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Boggo Road Gaol and Brisbane's dark side to feature heavily in Netflix production of Boy Swallows Universe

Boggo Road Gaol and Brisbane's dark side to feature heavily in Netflix production of Boy Swallows Universe

31 August, 2022

Looming over Brisbane's inner-southern suburbs is a red brick structure that was once part of Queensland's "most infamous" prison.

The guard tower and gallows beam that used to hang murderers and rapists stand as a stark reminder of the state's history as a penal colony.

Former officer John Peel, 67, remembers Boggo Road Gaol as a place where "anything could happen".

"Every day, you didn't know whether you were going to make it out and come home," he said.

"If you heard a whistle blow, that meant someone was in serious trouble."

For decades after it opened in 1883, the maximum-security prison held some of the most brutal, and longest-serving criminals in the country, including the convicted Whiskey Au Go Go fire bombers and escape artist Arthur "Slim" Halliday.

Kevin Hayden, 66, was a guard at the men's "Two Division" when Boggo jail attracted national scrutiny over a string of riots, hunger strikes and rooftop protests in the 1980s.

"The conditions were disgusting. There were no toilets in the cells, no running water. They had a bucket and a jug of water," he said.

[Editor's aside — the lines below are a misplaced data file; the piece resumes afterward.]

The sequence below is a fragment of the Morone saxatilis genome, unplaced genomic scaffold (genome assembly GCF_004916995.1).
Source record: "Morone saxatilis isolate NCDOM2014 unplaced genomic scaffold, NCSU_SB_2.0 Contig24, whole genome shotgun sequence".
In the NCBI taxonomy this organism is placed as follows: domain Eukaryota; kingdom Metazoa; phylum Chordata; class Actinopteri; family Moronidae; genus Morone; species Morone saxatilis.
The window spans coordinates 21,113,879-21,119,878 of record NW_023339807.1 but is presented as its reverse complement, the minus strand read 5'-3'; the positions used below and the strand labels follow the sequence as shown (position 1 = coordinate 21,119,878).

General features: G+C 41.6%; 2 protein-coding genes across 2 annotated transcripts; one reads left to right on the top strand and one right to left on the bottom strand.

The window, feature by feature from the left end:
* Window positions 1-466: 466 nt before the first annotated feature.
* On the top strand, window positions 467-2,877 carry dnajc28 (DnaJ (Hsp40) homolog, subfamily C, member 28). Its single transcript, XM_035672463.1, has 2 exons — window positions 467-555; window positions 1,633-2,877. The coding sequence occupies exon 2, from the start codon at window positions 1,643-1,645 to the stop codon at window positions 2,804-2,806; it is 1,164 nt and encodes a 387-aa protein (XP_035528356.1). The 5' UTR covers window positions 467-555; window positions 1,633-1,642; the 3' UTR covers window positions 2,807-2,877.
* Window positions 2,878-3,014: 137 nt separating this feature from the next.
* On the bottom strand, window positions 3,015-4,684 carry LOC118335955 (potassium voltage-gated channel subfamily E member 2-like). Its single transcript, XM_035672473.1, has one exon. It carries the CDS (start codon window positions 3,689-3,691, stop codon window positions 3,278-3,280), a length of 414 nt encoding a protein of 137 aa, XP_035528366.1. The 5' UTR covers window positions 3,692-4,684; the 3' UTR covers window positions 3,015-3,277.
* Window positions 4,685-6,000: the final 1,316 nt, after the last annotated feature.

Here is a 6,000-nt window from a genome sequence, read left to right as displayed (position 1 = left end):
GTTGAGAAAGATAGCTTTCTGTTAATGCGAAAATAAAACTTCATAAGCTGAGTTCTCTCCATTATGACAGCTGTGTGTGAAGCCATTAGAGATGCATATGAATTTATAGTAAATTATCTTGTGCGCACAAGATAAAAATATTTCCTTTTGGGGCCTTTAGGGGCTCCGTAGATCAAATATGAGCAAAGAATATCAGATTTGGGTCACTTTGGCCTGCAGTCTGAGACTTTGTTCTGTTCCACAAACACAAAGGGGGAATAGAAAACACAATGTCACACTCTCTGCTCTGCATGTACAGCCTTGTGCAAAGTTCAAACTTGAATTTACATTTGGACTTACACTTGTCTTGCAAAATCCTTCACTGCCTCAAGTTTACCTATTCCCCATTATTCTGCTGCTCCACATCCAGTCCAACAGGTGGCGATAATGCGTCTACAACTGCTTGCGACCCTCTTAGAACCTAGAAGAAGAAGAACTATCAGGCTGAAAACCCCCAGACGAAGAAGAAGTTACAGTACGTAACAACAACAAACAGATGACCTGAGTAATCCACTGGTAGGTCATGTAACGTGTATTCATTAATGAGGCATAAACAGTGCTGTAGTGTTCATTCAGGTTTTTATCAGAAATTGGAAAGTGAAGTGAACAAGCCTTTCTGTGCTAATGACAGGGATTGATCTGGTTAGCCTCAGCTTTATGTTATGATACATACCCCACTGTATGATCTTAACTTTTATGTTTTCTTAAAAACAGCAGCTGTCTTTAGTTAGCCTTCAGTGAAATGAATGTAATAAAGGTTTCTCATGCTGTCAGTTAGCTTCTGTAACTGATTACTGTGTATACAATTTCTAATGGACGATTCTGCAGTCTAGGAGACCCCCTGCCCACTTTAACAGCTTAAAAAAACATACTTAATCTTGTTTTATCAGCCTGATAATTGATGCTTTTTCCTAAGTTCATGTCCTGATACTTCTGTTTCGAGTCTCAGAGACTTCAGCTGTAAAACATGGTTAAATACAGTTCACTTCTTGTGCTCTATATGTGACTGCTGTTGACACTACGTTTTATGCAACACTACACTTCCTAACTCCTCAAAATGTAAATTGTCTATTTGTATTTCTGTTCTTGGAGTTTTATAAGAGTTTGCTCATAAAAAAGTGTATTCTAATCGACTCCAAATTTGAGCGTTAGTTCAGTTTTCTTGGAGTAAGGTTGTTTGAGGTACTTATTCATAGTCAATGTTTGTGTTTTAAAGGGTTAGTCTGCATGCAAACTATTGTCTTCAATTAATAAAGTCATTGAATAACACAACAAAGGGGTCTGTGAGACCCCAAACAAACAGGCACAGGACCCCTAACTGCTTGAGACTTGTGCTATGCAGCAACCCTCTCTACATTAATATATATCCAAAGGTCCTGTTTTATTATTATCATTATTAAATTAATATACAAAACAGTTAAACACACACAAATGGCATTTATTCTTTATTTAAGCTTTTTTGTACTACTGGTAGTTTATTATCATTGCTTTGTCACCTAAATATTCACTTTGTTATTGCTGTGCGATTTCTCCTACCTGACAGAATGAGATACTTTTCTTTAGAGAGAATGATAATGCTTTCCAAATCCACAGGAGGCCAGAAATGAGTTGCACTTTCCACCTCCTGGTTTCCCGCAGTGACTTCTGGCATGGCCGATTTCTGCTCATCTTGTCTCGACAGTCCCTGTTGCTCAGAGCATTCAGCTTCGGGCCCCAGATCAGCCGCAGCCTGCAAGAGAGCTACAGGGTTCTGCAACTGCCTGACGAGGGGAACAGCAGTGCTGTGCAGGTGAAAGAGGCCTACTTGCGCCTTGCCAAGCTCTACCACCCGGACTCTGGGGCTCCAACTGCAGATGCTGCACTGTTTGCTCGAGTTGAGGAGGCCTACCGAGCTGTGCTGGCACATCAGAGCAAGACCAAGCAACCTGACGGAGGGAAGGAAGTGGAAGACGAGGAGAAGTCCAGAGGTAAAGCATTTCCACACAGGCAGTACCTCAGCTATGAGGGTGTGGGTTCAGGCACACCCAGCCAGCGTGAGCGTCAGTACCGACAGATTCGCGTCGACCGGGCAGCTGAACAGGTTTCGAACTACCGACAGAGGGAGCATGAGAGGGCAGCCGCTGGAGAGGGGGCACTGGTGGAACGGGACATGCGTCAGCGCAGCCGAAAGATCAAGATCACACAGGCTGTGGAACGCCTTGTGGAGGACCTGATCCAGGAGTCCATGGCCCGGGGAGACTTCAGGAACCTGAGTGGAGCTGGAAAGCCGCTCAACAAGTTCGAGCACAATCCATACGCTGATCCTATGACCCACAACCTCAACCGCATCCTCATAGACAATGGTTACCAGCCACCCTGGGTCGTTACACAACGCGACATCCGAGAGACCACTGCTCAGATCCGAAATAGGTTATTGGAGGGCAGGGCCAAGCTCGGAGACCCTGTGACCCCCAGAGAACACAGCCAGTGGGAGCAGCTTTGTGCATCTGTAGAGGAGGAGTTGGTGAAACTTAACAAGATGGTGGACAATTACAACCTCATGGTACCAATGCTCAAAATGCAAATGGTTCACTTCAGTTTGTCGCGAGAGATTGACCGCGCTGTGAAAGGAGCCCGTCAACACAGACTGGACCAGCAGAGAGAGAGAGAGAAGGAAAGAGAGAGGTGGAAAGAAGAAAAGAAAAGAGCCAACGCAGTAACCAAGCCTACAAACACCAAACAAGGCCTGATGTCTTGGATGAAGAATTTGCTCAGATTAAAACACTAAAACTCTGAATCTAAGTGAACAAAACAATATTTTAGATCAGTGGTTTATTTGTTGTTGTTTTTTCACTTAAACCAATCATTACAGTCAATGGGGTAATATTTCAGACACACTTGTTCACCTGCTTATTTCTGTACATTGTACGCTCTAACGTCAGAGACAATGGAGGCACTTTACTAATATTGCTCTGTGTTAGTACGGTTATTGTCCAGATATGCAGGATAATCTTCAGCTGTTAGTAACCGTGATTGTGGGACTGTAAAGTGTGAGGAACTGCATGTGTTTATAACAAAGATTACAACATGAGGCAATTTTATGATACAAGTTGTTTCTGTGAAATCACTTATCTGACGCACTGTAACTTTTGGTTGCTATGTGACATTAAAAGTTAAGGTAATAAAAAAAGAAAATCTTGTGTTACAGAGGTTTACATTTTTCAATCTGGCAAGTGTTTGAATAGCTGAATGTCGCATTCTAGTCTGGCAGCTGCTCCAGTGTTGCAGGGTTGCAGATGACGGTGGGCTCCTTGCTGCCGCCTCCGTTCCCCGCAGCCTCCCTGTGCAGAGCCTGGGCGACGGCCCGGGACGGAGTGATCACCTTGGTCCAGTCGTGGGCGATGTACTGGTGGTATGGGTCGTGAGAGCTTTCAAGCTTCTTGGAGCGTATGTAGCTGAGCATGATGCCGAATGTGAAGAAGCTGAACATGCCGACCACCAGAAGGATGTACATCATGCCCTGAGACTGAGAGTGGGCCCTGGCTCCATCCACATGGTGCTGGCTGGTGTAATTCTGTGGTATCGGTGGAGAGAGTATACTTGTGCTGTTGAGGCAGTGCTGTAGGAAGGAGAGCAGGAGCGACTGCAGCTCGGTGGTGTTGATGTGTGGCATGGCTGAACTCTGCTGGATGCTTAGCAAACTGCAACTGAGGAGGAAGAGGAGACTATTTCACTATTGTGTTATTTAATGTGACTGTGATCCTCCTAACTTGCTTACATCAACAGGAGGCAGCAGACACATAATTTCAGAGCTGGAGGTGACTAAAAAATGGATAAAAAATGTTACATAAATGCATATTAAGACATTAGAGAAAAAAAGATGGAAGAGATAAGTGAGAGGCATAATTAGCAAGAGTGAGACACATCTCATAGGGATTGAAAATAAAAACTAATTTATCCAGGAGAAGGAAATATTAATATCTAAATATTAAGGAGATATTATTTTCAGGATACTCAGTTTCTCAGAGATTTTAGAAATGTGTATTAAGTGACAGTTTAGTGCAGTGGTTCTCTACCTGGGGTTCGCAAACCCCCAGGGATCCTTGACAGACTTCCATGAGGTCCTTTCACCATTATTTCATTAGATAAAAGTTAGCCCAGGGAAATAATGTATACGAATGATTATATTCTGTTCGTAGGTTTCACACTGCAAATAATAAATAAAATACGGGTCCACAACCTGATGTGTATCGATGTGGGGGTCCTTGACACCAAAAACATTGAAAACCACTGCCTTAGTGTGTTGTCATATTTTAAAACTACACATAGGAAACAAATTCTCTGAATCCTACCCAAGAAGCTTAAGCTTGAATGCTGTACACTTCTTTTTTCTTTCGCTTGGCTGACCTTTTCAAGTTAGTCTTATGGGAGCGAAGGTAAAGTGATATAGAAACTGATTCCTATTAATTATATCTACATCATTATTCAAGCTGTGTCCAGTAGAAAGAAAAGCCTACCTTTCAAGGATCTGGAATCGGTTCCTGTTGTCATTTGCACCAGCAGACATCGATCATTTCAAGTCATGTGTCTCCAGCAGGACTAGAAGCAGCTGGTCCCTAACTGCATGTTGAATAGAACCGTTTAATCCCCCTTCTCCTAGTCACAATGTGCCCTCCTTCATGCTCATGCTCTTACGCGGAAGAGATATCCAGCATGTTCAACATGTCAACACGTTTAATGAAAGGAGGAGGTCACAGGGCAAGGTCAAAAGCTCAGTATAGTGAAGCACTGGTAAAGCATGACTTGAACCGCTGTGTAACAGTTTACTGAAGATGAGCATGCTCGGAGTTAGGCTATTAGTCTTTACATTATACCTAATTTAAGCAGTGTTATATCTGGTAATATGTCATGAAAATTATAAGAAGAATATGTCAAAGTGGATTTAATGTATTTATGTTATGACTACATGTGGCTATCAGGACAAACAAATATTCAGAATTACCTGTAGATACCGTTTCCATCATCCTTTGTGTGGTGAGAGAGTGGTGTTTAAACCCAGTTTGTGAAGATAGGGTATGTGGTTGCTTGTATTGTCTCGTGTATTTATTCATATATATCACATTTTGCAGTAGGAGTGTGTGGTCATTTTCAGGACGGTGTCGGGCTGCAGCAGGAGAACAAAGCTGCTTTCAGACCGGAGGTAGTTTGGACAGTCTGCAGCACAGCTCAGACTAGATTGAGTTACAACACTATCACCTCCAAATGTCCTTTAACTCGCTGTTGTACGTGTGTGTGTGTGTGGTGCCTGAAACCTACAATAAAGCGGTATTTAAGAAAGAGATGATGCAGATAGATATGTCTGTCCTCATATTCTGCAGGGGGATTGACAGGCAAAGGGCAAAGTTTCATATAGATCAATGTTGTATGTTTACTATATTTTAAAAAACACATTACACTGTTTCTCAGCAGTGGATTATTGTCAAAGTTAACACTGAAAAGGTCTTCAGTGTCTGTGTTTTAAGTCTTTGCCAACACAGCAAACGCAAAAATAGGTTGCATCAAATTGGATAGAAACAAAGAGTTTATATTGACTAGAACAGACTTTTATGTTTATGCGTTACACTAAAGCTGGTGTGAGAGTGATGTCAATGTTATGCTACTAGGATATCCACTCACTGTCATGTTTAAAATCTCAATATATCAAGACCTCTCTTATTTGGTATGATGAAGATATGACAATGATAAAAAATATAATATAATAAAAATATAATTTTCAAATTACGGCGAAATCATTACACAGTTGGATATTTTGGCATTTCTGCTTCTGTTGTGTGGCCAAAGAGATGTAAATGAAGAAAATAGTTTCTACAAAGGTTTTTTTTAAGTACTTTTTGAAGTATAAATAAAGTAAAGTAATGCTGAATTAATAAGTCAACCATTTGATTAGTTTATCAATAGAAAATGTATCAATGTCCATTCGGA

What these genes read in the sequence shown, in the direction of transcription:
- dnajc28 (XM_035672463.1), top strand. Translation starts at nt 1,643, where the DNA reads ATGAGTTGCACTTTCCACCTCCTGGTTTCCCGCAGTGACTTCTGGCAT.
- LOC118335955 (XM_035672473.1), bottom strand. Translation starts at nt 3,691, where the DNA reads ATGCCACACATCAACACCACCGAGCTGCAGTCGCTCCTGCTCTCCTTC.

"And there was the bird lice and rats. It was a horrible place."

Now, more than 30 years since the prison was shut in 1992, the heritage-listed site in Dutton Park will be featured in a Netflix adaptation of the blockbuster Australian novel Boy Swallows Universe.

Inspired by author and executive producer Trent Dalton's own childhood in Brisbane, the TV series will tell the "semi-fictional" story of 12-year-old Eli Bell, who tries to break into Boggo Road Gaol on Christmas eve.

"Boggo Road, to me, is the most significant historical site in Brisbane," Dalton said.

"I had to put it in [the story] … it speaks of so much about Brisbane's ascension.

"We shouldn't shy away from our dark side as a city because our dark side is the thing that makes us such a wondrous city."

With filming starting this month, Dalton said Brisbane's first production for streaming giant Netflix had already generated excitement from local communities represented in Boy Swallows Universe.

"More than 200 Vietnamese locals in the hood where I used to live — Darra, Inala, and those areas — came out going, 'I want to be a part of this television series'," he said.

"And then Sunnybank High — the most multicultural school you could find in Brisbane — wants to be the place where we shoot the school scenes.

"Even the restaurant that my wife and I used to eat at in Darra want us to film inside. I get really emotional thinking about that fact."